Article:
“President Hadi was in Washington, DC, and met with President Obama’s cabinet ministers,” the official said. “The remaining Yemeni detainees was one of the talking points. President Hadi has made Guantanamo and Bagram [prison in Afghanistan] a high priority for Yemen. We are emphasizing talks and opening up a dialogue to ensure the timely release and transfer and rehabilitation of those remaining detainees to Yemeni custody and we are working closely with the US government. These discussions took place with high-level officials in the Obama administration.”
The official added that US and Yemen officials are scheduled to speak about Adnan’s case again at the end of the week.
Lt. Col. Todd Breasseale, a Defense Department spokesman, would only comment on issues surrounding Adnan’s death and his remains. He told Truthout the US is “collaborating closely with the Republic of Yemen government on this case” and, “We respect their wishes that we maintain the remains until a time when they are prepared to receive them.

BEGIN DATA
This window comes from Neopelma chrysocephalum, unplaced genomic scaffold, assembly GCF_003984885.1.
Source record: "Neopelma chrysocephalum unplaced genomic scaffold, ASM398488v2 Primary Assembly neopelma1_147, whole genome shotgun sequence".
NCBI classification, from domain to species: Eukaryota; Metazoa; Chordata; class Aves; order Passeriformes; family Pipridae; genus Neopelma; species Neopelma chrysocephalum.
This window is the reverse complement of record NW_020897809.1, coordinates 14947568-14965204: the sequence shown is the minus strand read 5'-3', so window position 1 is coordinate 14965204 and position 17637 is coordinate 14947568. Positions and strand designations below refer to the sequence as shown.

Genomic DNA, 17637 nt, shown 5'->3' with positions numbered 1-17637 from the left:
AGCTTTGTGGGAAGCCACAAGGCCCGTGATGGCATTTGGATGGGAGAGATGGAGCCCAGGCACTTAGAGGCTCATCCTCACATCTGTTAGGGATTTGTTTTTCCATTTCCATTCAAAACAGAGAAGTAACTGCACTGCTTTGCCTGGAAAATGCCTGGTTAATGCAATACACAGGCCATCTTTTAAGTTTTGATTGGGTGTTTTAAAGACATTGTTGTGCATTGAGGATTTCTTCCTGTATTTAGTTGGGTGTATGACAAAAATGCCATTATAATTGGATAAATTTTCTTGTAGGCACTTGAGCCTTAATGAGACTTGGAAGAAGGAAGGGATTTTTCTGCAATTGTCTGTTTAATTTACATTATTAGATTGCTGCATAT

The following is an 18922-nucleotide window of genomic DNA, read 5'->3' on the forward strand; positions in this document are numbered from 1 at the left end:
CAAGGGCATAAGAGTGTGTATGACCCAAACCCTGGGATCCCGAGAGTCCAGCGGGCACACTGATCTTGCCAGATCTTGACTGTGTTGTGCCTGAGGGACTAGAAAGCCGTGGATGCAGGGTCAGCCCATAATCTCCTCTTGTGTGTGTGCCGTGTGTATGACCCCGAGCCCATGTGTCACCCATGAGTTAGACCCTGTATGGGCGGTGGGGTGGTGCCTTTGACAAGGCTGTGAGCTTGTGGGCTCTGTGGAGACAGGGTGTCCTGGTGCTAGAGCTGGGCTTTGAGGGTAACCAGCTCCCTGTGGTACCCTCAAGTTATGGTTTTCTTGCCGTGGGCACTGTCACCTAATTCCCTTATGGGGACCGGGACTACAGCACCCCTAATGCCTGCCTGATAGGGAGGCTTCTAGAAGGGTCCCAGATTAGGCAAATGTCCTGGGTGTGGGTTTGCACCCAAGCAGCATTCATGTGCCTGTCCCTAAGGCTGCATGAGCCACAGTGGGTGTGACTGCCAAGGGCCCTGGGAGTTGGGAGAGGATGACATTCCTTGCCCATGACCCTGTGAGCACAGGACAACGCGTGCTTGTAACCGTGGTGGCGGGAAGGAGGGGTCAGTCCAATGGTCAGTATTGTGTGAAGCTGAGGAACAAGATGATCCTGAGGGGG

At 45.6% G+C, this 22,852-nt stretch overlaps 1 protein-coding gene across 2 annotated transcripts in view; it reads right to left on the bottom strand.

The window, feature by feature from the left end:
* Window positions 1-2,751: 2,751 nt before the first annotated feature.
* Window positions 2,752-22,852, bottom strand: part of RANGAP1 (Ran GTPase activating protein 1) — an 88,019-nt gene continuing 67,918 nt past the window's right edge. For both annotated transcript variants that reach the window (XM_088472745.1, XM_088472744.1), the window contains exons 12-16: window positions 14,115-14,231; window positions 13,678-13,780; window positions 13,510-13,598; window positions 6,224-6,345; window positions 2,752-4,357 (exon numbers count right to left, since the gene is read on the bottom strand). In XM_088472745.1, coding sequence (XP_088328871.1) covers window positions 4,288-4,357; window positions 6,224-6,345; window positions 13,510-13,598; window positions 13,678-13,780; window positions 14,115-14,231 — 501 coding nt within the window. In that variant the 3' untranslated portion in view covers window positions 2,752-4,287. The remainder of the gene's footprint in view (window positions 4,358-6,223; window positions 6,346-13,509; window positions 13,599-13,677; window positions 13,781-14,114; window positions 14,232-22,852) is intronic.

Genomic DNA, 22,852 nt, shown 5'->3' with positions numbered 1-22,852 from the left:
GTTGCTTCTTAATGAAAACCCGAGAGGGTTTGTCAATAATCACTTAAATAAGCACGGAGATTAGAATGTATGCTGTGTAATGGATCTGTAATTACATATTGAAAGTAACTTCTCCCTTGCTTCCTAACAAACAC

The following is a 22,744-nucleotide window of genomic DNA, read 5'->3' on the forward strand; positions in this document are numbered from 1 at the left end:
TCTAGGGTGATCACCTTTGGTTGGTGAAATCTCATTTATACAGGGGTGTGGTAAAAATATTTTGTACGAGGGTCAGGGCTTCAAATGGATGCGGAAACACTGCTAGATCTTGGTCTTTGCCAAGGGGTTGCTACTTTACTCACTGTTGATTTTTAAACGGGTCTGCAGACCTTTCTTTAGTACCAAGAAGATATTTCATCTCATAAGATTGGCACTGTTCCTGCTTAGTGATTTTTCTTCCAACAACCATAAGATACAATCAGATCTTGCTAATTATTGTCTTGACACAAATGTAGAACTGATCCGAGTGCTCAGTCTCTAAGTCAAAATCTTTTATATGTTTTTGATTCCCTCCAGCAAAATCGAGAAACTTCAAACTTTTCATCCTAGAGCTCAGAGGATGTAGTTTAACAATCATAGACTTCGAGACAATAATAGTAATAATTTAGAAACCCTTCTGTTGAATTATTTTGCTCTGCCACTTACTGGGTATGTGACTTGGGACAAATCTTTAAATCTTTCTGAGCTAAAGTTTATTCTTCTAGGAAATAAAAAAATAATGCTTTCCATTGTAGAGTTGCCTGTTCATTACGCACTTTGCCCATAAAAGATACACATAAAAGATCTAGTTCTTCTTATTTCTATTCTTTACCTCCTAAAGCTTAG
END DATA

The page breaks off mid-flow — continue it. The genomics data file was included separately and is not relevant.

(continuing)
“Mr. Latif’s remains are being handled with the utmost care and respect by medical professionals and are being maintained in an appropriate facility designed to best facilitate preservation,” Breasseale said. “His remains are no longer at JTF-Guantanamo Bay.”
Breasseale added that Adnan’s remains are currently being held in a secure undisclosed facility, which Truthout has learned is Ramstein Air Base in Germany.
The bureaucratic infighting between the US and Yemen means Adnan’s family cannot mourn his death.
“We will not mourn our son under Islamic law until we receive his body,” Farhan said. “As you can imagine, this is a nightmare for us.”
So how did Adnan die?
Initial media reports suggested Adnan took his own life, a not implausible theory considering his history of suicide attempts.
In the eight previous deaths that occurred at Guantanamo, six of which were said to be suicides, Joint Task Force-Guantanamo has always cited a manner of death in their official statements even though an investigation and autopsy had not yet been conducted on those prisoners. But there was no such determination made when the government announced Adnan’s death.